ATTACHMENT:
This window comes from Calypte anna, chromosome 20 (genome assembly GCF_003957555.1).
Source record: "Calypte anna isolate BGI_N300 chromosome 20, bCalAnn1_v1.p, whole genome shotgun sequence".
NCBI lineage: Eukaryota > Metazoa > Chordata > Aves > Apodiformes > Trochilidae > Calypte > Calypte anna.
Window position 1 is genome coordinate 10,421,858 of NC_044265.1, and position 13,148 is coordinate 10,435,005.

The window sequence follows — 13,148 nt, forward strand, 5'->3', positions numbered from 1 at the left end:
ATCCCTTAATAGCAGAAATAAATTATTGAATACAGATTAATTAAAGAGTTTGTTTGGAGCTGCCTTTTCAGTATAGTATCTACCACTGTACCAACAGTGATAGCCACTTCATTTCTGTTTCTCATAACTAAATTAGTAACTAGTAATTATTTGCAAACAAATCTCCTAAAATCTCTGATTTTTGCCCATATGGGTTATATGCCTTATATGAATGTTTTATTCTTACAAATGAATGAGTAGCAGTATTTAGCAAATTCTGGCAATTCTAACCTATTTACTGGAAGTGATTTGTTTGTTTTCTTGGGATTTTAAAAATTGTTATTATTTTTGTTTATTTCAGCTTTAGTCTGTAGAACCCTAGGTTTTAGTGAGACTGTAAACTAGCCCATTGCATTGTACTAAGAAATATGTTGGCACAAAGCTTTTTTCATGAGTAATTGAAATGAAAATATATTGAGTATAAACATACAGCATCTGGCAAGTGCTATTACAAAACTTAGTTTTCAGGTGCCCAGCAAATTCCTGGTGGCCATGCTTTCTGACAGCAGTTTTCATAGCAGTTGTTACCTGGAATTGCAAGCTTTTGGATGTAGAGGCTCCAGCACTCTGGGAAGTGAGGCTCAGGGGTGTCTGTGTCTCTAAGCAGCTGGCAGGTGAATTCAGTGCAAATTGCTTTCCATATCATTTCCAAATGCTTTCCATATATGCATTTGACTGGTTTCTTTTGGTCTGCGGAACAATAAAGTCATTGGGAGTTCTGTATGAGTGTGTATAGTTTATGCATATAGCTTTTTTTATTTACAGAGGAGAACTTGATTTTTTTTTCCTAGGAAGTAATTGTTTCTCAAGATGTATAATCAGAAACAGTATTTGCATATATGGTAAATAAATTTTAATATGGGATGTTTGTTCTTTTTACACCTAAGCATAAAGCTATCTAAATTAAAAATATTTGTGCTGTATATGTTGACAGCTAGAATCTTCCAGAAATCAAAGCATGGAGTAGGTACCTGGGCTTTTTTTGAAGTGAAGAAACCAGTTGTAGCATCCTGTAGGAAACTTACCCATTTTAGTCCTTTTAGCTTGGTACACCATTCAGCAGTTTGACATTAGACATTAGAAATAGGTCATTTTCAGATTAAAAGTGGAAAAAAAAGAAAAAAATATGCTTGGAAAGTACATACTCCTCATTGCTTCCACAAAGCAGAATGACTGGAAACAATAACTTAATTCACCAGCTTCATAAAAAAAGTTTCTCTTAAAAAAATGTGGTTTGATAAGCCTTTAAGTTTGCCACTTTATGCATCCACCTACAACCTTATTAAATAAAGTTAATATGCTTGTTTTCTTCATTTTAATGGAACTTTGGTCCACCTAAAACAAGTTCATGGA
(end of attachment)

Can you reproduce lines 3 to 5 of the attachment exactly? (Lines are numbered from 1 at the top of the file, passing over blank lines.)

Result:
NCBI lineage: Eukaryota > Metazoa > Chordata > Aves > Apodiformes > Trochilidae > Calypte > Calypte anna.
Window position 1 is genome coordinate 10,421,858 of NC_044265.1, and position 13,148 is coordinate 10,435,005.

The window sequence follows — 13,148 nt, forward strand, 5'->3', positions numbered from 1 at the left end: